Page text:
Briefly these and other objects of the present invention are accomplished by a computerized password verification system and associated method for discreet recognition and reporting of a duress transaction being imposed upon a user at an ATM or other remote cash-dispensing terminal. The inventive system utilizes conventional ATM hardware including a card reader, keypad and display screen together with its associated operating and communications software required for transaction processing, and further comprises the programmed generation and display of a list of transaction acceptance passwords (TAPs) with a prompt to the user for a TAP selection to confirm the validity of the immediate transaction. The prompted display of the TAP list appears following the initial acceptance of the user's personal identification number (PIN) and requires the ATM user to select the TAP from the list that is currently registered to the user. While selection of the user's current TAP from the prompted list verifies the immediate transaction, the selection of any other TAP from the displayed list would constitute a “panic” TAP that triggers the generation of a silent alert signal to the authorities. The generation and prompted display of the group list of TAPs from which the user can select one, without necessity of recalling a precise distress code, significantly increases the likelihood of the successful and discreet trigger of the alert signal by the ATM user under stress.
For a better understanding of these and other aspects of the present invention, reference should be made to the following detailed description taken in conjunction with the accompanying drawings in which like reference numerals and characters designate like parts throughout the figures thereof.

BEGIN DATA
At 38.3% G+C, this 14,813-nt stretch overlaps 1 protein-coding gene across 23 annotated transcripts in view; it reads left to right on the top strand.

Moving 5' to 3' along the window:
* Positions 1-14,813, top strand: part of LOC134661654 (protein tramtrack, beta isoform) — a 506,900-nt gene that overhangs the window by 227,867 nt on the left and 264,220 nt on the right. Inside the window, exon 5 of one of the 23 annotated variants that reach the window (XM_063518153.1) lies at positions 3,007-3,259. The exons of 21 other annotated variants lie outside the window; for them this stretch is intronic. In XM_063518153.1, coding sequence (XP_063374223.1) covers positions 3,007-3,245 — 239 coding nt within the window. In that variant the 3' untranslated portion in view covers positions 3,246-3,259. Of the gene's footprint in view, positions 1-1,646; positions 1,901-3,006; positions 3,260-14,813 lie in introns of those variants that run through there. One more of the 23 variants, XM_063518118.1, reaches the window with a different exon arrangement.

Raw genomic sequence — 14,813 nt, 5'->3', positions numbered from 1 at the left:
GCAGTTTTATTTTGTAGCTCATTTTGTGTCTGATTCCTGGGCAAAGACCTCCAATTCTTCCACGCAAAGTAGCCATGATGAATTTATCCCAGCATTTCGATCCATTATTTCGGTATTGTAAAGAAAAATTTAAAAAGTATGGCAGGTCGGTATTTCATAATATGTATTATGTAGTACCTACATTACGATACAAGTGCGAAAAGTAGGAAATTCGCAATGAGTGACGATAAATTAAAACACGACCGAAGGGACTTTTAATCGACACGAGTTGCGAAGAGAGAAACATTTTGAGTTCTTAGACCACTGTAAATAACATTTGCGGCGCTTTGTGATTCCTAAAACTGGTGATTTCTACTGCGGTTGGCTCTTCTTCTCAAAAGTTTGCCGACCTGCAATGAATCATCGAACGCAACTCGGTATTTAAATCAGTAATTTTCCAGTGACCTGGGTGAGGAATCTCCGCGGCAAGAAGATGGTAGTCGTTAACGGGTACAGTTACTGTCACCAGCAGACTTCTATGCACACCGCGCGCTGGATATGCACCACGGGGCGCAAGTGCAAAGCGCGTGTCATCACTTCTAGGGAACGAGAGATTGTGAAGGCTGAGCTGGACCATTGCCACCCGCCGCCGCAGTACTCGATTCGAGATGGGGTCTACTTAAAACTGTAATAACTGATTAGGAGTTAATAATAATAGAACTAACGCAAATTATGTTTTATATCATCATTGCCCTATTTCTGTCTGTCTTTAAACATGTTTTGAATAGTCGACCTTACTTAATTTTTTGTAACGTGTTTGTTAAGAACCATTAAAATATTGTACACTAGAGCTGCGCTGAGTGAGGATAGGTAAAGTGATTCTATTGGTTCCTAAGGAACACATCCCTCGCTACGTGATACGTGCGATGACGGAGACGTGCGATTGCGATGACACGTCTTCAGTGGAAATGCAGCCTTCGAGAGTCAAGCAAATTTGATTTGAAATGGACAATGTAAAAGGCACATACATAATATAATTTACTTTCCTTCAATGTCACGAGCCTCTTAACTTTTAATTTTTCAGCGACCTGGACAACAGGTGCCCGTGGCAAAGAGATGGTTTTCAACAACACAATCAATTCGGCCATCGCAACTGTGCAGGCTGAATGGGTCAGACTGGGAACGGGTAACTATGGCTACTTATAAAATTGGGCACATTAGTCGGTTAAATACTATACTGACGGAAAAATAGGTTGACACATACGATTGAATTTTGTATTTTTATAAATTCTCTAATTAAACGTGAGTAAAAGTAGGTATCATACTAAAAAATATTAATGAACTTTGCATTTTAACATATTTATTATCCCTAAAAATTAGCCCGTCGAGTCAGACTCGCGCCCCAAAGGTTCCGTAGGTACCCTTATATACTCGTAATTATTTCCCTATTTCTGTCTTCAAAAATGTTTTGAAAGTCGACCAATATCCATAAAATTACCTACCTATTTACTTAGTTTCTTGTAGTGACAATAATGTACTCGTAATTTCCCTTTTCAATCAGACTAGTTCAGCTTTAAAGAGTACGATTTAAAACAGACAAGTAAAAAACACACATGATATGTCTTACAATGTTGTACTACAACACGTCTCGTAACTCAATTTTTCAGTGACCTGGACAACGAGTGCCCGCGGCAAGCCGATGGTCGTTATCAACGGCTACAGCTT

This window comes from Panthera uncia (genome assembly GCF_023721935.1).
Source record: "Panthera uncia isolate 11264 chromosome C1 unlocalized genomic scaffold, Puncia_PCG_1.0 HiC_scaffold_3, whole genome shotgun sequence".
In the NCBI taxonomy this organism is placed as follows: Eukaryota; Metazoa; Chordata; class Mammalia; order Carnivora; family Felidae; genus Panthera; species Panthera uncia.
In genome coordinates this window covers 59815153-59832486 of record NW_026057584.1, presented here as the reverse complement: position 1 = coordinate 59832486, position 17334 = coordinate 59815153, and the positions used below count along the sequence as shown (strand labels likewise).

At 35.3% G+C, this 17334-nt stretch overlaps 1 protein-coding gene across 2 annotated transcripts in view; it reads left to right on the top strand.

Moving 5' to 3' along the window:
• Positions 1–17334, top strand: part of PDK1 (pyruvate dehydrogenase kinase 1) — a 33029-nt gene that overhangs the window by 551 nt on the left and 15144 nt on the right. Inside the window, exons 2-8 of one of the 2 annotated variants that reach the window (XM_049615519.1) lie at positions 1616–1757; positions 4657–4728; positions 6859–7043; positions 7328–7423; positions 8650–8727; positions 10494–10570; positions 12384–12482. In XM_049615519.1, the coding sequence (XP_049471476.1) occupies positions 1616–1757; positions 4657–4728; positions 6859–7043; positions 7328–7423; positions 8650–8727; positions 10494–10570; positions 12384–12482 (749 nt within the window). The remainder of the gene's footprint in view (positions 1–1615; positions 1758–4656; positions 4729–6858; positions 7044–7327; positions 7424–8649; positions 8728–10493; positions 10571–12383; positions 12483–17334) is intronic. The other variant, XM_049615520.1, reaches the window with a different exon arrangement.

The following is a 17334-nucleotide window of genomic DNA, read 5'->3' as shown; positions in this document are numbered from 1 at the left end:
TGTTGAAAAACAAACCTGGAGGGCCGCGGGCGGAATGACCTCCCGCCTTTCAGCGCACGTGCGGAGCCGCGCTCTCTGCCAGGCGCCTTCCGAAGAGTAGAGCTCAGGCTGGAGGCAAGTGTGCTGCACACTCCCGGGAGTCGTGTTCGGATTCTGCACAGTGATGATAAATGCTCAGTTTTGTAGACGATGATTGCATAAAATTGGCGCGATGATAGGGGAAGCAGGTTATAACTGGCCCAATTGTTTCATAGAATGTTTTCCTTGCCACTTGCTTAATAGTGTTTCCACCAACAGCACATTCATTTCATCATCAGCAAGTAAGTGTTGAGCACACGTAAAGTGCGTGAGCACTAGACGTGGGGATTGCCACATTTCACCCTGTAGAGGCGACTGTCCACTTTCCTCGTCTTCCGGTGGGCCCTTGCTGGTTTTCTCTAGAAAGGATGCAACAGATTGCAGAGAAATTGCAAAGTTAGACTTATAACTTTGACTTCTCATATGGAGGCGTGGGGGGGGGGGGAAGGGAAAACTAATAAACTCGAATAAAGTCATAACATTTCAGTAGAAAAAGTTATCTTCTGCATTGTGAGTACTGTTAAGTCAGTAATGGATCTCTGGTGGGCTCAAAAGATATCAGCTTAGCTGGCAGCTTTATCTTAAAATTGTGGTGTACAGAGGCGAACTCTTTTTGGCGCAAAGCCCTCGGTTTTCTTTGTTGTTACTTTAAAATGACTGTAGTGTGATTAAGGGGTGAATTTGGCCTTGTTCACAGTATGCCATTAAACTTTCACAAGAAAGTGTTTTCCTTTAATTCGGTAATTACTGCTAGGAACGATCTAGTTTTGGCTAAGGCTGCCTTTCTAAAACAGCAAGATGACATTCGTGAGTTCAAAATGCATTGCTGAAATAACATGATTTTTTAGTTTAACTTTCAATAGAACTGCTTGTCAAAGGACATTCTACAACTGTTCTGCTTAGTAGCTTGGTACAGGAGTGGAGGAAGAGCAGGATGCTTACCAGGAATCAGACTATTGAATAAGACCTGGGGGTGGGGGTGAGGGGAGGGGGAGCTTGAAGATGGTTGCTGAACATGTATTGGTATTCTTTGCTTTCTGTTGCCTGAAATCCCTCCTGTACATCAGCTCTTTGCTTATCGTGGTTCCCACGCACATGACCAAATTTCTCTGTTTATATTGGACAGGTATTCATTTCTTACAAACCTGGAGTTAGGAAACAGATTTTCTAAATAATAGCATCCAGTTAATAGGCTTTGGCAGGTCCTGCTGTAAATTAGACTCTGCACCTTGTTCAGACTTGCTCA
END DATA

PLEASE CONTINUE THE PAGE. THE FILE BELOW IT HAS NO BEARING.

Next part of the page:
For a full understanding of the nature and object of the present invention, references in the detailed description of the preferred embodiment set forth below shall be made to the accompanying drawings in which:
The following is a detailed description of the preferred embodiment of the present invention and the best presently contemplated mode of its production and practice. This description is further made for the purpose of illustrating the general principles of the invention but should not be taken in a limiting sense, the scope of the invention being best determined by reference to the appended claims.
Referring now to
To initiate a normal transaction at ATM 12, the user first inserts into the card reader 14 a personal access card (not shown) that is issued to the user having identification information, particularly a personal identification number (PIN), stored thereon, typically by means of a magnetic strip or bar code impressed upon the card. After the card is read and the PIN forwarded to the central computer 22 for processing, a prompt for PIN verification is requested of the user on the display screen 18. These normal steps of card reading and prompting for PIN, shown in